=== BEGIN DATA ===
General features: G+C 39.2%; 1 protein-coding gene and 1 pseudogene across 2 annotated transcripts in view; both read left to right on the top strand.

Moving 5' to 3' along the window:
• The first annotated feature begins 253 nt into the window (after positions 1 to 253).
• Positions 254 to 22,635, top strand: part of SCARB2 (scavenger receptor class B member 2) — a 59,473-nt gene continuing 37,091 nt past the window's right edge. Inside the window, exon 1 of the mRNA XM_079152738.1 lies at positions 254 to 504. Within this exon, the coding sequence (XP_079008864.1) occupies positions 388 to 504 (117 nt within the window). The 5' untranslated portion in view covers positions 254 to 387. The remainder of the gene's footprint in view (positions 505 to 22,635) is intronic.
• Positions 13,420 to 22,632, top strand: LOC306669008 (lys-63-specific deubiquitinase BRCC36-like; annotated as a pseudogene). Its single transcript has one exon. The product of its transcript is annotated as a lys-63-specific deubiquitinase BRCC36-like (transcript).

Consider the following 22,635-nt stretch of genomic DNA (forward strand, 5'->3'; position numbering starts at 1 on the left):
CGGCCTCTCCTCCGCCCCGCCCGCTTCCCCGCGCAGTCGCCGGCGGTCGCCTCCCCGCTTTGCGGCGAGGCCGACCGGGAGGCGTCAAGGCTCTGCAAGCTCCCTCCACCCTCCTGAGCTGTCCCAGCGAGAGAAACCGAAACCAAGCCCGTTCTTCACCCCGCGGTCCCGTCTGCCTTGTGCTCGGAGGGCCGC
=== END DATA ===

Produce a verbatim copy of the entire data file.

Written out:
General features: G+C 39.2%; 1 protein-coding gene and 1 pseudogene across 2 annotated transcripts in view; both read left to right on the top strand.

Moving 5' to 3' along the window:
• The first annotated feature begins 253 nt into the window (after positions 1 to 253).
• Positions 254 to 22,635, top strand: part of SCARB2 (scavenger receptor class B member 2) — a 59,473-nt gene continuing 37,091 nt past the window's right edge. Inside the window, exon 1 of the mRNA XM_079152738.1 lies at positions 254 to 504. Within this exon, the coding sequence (XP_079008864.1) occupies positions 388 to 504 (117 nt within the window). The 5' untranslated portion in view covers positions 254 to 387. The remainder of the gene's footprint in view (positions 505 to 22,635) is intronic.
• Positions 13,420 to 22,632, top strand: LOC306669008 (lys-63-specific deubiquitinase BRCC36-like; annotated as a pseudogene). Its single transcript has one exon. The product of its transcript is annotated as a lys-63-specific deubiquitinase BRCC36-like (transcript).

Consider the following 22,635-nt stretch of genomic DNA (forward strand, 5'->3'; position numbering starts at 1 on the left):
CGGCCTCTCCTCCGCCCCGCCCGCTTCCCCGCGCAGTCGCCGGCGGTCGCCTCCCCGCTTTGCGGCGAGGCCGACCGGGAGGCGTCAAGGCTCTGCAAGCTCCCTCCACCCTCCTGAGCTGTCCCAGCGAGAGAAACCGAAACCAAGCCCGTTCTTCACCCCGCGGTCCCGTCTGCCTTGTGCTCGGAGGGCCGC